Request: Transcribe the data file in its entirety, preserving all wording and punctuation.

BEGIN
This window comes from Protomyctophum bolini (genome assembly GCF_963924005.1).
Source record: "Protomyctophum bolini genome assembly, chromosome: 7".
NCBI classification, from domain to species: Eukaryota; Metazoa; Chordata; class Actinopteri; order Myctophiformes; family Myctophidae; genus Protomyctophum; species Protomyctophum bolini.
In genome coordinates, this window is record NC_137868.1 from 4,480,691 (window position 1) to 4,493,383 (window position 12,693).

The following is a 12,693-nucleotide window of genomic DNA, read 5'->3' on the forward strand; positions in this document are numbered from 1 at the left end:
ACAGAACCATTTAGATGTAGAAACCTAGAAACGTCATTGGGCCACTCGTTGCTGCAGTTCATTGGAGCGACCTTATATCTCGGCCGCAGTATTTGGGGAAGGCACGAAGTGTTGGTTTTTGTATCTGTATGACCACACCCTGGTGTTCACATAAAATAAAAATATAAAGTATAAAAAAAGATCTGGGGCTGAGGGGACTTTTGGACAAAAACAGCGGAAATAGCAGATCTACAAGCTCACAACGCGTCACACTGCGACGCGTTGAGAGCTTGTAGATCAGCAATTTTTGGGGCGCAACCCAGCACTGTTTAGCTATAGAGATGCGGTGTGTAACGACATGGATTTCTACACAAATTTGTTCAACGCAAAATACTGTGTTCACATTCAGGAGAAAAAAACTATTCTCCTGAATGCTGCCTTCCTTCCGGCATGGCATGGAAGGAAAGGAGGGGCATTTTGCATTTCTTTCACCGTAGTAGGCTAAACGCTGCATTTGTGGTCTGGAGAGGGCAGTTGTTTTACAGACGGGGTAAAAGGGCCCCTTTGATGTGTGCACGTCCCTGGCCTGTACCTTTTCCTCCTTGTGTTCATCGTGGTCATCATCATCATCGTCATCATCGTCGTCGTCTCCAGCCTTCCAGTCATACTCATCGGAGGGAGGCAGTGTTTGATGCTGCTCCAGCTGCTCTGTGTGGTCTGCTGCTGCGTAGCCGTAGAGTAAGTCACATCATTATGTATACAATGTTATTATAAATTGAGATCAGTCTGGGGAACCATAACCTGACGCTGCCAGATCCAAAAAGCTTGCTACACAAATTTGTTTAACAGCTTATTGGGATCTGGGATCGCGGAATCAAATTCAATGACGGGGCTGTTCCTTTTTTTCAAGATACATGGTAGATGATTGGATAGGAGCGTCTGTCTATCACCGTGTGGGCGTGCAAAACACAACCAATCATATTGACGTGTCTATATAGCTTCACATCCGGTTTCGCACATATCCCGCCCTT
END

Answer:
This window comes from Protomyctophum bolini (genome assembly GCF_963924005.1).
Source record: "Protomyctophum bolini genome assembly, chromosome: 7".
NCBI classification, from domain to species: Eukaryota; Metazoa; Chordata; class Actinopteri; order Myctophiformes; family Myctophidae; genus Protomyctophum; species Protomyctophum bolini.
In genome coordinates, this window is record NC_137868.1 from 4,480,691 (window position 1) to 4,493,383 (window position 12,693).

The following is a 12,693-nucleotide window of genomic DNA, read 5'->3' on the forward strand; positions in this document are numbered from 1 at the left end:
ACAGAACCATTTAGATGTAGAAACCTAGAAACGTCATTGGGCCACTCGTTGCTGCAGTTCATTGGAGCGACCTTATATCTCGGCCGCAGTATTTGGGGAAGGCACGAAGTGTTGGTTTTTGTATCTGTATGACCACACCCTGGTGTTCACATAAAATAAAAATATAAAGTATAAAAAAAGATCTGGGGCTGAGGGGACTTTTGGACAAAAACAGCGGAAATAGCAGATCTACAAGCTCACAACGCGTCACACTGCGACGCGTTGAGAGCTTGTAGATCAGCAATTTTTGGGGCGCAACCCAGCACTGTTTAGCTATAGAGATGCGGTGTGTAACGACATGGATTTCTACACAAATTTGTTCAACGCAAAATACTGTGTTCACATTCAGGAGAAAAAAACTATTCTCCTGAATGCTGCCTTCCTTCCGGCATGGCATGGAAGGAAAGGAGGGGCATTTTGCATTTCTTTCACCGTAGTAGGCTAAACGCTGCATTTGTGGTCTGGAGAGGGCAGTTGTTTTACAGACGGGGTAAAAGGGCCCCTTTGATGTGTGCACGTCCCTGGCCTGTACCTTTTCCTCCTTGTGTTCATCGTGGTCATCATCATCATCGTCATCATCGTCGTCGTCTCCAGCCTTCCAGTCATACTCATCGGAGGGAGGCAGTGTTTGATGCTGCTCCAGCTGCTCTGTGTGGTCTGCTGCTGCGTAGCCGTAGAGTAAGTCACATCATTATGTATACAATGTTATTATAAATTGAGATCAGTCTGGGGAACCATAACCTGACGCTGCCAGATCCAAAAAGCTTGCTACACAAATTTGTTTAACAGCTTATTGGGATCTGGGATCGCGGAATCAAATTCAATGACGGGGCTGTTCCTTTTTTTCAAGATACATGGTAGATGATTGGATAGGAGCGTCTGTCTATCACCGTGTGGGCGTGCAAAACACAACCAATCATATTGACGTGTCTATATAGCTTCACATCCGGTTTCGCACATATCCCGCCCTT